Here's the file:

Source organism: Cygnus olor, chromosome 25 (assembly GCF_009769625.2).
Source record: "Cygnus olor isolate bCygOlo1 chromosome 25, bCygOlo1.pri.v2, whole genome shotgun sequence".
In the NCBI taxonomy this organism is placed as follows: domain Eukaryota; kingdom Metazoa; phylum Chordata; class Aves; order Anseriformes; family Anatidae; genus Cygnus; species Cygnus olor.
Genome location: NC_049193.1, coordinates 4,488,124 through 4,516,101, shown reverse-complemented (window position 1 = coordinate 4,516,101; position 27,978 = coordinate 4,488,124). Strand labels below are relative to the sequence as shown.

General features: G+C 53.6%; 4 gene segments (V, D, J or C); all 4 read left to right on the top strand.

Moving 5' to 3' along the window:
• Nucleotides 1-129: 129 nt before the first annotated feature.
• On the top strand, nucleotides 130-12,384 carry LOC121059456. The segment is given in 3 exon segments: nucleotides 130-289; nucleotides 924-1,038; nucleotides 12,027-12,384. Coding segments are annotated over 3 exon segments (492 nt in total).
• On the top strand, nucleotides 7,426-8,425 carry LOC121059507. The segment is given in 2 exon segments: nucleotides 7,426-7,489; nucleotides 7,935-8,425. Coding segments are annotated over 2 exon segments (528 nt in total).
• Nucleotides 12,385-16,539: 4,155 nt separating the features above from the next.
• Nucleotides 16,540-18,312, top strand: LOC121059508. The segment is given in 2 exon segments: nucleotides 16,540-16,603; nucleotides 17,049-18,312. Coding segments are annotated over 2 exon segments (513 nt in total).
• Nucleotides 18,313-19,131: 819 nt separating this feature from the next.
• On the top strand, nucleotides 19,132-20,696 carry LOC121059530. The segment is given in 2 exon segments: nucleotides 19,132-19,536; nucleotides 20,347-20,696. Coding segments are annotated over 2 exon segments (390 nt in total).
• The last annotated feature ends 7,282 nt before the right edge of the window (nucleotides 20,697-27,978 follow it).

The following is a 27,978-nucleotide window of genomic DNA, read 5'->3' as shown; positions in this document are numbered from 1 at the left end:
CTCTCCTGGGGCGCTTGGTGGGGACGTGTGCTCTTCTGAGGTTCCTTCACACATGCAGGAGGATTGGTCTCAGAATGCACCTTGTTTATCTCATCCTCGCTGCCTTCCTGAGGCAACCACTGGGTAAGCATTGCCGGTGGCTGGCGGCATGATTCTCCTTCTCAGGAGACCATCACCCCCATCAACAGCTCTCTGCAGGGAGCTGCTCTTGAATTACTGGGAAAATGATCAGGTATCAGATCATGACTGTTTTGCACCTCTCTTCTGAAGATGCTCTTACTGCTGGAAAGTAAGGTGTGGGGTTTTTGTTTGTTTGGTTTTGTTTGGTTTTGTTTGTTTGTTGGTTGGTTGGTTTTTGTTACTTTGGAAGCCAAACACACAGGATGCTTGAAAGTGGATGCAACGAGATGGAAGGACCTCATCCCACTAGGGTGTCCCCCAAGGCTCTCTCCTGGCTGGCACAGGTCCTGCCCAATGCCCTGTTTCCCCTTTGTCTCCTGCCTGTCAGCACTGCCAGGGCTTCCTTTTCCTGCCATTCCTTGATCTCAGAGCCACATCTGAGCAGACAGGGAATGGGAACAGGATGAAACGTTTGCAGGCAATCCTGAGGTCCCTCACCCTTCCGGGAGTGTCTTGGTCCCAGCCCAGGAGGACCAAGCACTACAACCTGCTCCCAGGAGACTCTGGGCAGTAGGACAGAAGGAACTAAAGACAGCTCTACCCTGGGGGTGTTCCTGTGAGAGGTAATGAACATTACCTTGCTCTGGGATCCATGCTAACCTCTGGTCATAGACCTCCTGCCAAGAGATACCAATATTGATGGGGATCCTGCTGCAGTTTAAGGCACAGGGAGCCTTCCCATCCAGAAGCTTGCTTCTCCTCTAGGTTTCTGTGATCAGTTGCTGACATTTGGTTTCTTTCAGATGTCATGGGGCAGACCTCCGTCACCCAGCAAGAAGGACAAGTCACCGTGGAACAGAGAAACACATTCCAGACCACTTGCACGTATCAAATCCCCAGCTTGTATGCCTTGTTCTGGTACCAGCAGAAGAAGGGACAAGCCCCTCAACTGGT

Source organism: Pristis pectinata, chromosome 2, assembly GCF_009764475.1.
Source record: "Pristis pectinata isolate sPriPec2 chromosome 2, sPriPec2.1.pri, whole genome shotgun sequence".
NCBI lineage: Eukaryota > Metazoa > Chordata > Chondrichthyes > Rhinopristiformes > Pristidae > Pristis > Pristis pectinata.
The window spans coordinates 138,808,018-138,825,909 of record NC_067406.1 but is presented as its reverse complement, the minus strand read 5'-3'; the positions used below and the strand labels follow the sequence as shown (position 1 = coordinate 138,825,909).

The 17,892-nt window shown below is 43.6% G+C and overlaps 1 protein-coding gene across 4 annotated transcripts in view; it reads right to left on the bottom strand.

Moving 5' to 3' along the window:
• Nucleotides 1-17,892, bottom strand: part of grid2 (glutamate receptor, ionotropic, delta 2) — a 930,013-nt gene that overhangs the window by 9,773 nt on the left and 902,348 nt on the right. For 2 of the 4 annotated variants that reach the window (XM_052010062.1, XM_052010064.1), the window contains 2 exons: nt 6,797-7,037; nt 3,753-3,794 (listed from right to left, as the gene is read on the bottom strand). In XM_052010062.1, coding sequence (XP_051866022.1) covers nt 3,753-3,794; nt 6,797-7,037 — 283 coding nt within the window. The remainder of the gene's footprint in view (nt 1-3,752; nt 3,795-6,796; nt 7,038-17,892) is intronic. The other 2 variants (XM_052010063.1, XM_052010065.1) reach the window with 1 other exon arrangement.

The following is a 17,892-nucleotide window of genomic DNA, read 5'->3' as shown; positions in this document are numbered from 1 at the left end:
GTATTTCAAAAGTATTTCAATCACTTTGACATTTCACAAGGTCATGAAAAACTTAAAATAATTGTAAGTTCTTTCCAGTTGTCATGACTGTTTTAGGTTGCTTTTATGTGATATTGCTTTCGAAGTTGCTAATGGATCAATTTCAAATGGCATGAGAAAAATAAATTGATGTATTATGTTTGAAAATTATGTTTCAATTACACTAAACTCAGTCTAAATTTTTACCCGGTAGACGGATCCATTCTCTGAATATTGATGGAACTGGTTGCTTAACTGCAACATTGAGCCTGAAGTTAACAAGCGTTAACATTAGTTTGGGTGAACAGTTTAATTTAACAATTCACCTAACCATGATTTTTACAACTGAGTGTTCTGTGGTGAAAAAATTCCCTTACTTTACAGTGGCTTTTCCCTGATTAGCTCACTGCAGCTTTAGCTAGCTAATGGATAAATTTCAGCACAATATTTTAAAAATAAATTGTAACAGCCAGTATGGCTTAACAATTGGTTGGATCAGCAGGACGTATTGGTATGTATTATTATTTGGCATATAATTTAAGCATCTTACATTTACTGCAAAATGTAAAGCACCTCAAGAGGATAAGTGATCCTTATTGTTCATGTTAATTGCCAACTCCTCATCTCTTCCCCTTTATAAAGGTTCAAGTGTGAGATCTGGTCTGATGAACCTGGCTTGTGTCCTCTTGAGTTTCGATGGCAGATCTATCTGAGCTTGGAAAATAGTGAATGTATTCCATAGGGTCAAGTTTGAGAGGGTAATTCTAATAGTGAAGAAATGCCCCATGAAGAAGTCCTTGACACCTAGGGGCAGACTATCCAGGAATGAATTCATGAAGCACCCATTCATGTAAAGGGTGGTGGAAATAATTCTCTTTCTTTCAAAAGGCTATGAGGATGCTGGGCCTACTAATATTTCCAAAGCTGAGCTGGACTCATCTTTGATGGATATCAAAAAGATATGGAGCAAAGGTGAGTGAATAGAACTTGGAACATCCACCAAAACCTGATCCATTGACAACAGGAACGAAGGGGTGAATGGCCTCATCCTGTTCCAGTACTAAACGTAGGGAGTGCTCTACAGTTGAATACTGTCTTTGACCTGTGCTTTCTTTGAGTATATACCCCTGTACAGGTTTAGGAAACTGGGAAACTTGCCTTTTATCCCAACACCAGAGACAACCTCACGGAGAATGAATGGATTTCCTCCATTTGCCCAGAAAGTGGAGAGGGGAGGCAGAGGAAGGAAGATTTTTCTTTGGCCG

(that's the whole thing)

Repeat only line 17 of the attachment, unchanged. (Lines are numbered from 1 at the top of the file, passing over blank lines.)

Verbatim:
Source organism: Pristis pectinata, chromosome 2, assembly GCF_009764475.1.